Special to The B.C. Catholic
When doctor-assisted suicide became legal in Canada in 2016 many physicians found themselves forced to decide how they felt. For Doctor Nicola Walton-Knight it was not the first time she had to reflect on the issue, but it was the first time she had to make a decision that would affect her medical practice.
After taking part in a panel discussion about physician-assisted suicide hosted by the Jewish Christian Dialogue of Vancouver April 10, Dr. Walton-Knight told The B.C. Catholic, “When I was going through medical school in the U.K. it was an ethical question we debated due to the legalization of it in European countries.”
Only when doctor-assisted suicide became legal
in Canada did she have to decide, “will I agree to become part of this, or will
For Dr. Walton-Knight that meant looking at the issue through the eyes of her Christian faith – she is Presbyterian and serves as a leader in her church.
“I believe that God gives life and that he desires his people here on earth to give life to each other as they live, and that they do that by following God’s commandments and by being selfless in thought, word and deed. Therefore, when I consider MAID (medical assistance in dying) I consider it in light of my Christian belief,” she said.
In examining doctor-assisted suicide this way she came up against several aspects that caused her concern.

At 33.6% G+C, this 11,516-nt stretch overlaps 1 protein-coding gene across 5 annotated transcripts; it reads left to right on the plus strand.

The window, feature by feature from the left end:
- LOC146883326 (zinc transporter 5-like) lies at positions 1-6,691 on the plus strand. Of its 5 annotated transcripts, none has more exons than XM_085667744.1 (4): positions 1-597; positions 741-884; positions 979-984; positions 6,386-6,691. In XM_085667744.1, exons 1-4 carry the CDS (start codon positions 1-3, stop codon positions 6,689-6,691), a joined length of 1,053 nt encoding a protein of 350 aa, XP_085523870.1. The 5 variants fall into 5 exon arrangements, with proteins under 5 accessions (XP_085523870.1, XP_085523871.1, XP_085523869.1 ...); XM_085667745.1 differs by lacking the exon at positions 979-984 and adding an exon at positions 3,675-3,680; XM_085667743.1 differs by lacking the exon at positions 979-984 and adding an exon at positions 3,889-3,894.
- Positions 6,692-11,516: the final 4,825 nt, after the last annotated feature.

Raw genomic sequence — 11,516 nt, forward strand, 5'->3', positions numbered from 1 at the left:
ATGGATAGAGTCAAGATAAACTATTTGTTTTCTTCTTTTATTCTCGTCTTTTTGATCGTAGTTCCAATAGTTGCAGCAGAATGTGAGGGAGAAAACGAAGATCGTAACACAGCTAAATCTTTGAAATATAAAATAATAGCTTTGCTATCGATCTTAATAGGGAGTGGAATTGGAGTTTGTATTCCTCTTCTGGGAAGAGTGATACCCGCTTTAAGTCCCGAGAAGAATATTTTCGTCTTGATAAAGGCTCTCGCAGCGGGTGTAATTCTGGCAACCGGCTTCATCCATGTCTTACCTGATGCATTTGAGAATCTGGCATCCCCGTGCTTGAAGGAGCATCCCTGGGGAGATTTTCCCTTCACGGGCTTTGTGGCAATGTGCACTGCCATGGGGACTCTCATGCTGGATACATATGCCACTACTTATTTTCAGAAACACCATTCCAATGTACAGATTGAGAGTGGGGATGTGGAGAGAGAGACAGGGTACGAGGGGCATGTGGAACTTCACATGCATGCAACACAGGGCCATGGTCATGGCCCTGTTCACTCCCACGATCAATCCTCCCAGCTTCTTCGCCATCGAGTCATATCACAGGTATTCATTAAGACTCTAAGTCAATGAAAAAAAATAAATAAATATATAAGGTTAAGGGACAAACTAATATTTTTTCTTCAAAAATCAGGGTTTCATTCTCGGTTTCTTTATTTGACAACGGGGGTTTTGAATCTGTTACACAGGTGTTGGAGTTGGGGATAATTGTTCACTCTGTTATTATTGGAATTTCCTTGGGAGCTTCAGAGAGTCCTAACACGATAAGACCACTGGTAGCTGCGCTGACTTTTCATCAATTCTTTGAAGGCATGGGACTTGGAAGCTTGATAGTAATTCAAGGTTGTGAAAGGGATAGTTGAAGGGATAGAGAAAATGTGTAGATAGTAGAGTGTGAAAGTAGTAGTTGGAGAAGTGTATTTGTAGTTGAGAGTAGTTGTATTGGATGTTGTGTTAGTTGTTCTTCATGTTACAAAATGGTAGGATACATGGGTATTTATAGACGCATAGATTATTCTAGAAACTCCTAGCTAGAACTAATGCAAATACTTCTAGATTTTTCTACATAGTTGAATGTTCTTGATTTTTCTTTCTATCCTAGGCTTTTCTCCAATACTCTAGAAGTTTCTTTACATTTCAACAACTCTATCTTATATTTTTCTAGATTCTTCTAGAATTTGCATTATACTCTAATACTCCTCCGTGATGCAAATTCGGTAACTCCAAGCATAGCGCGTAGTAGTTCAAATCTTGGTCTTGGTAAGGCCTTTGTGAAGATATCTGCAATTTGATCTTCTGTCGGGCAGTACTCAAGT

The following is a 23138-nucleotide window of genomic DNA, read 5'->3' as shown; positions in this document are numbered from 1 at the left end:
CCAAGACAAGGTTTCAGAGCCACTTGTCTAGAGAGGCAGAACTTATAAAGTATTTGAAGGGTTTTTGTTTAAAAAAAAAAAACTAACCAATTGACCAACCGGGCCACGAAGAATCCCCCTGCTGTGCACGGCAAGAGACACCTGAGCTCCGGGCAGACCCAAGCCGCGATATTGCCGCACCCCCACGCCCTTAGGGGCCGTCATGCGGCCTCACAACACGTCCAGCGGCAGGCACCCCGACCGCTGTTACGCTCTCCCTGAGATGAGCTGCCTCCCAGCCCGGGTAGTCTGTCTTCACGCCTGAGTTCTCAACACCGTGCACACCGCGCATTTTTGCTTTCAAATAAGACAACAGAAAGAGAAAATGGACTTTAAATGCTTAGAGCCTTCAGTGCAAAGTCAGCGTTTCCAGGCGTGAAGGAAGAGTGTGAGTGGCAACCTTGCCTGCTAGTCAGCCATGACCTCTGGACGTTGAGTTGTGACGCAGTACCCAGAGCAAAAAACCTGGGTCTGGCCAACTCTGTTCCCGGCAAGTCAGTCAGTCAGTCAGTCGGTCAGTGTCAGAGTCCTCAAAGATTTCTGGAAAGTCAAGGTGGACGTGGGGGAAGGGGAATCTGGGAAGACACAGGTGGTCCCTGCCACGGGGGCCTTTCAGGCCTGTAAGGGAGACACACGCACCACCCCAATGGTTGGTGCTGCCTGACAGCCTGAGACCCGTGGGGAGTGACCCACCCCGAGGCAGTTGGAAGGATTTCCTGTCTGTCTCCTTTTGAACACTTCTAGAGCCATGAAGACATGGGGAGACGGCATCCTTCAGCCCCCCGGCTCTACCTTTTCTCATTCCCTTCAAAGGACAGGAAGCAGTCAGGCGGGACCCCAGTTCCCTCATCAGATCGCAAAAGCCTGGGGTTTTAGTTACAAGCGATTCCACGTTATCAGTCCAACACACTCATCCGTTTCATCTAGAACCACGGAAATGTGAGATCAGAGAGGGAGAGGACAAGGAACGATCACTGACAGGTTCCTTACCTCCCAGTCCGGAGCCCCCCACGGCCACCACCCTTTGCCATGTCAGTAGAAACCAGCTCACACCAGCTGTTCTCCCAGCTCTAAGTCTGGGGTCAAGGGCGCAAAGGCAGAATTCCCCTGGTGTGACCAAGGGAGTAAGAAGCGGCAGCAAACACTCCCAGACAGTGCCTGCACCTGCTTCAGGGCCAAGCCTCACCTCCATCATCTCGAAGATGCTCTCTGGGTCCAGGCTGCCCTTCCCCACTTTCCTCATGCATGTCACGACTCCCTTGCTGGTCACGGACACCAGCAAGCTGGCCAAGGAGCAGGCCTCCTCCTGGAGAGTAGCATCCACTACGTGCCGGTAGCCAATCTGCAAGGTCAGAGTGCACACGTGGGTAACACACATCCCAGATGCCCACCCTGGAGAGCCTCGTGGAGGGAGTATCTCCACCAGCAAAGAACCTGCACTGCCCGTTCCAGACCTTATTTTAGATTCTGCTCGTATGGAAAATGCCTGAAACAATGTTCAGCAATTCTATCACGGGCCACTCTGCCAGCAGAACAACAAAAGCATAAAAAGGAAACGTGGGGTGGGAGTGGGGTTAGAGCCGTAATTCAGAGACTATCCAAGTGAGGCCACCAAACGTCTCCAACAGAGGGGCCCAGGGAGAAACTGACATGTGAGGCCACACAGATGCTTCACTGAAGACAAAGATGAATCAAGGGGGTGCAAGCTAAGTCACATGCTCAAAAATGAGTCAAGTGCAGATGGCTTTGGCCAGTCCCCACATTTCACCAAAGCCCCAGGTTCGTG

The struggle for Dr. Walton-Knight was that, to her mind, physician-assisted suicide did not seem to fit neatly into either the category of murder or manslaughter.
She said, “The Ten Commandments state that we shall not murder, and Jesus in the New Testament elaborates that murder is not just the physical act of taking life, but also an attitude of the heart ... to selfishly consider my life of greater value than someone else’s such that their life no longer deserves to exist.”
She said doctor-assisted suicide, “is not requested or carried out from ill intent – unless we perceive a request for suicide to be because someone abhors their own life …” At the same time, it could not fall into the category of manslaughter because there is explicit intent to end life.
Dr. Walton-Knight found herself asking what would make someone hate their life so much they want to end it. “Is it simply because of intractable pain, or because they genuinely hate themselves? If you ask someone a few weeks earlier if they want to die, or to commit suicide, would they say no?” she wondered.
Also attending the panel at Hillel UBC, the Jewish centre at UBC, was Dr. Jyothi Jayaraman, a family physician who sits on the Residential and Frail Elder Care Committee of the Vancouver Division of Family Practice. She assesses patients who request a doctor’s assistance ending their lives and carries out the process.
She noted that society increasingly defines a person’s value by their ability to be productive and give something to others. As a result, when a person needs help and care from others they can find it impossible to accept.
Based on her experience, she said society seems to feel the need to legalize doctor-assisted suicide because of the high value now placed on autonomy. That emphasis on autonomy leads people to feel they must end their lives if their autonomy is taken away.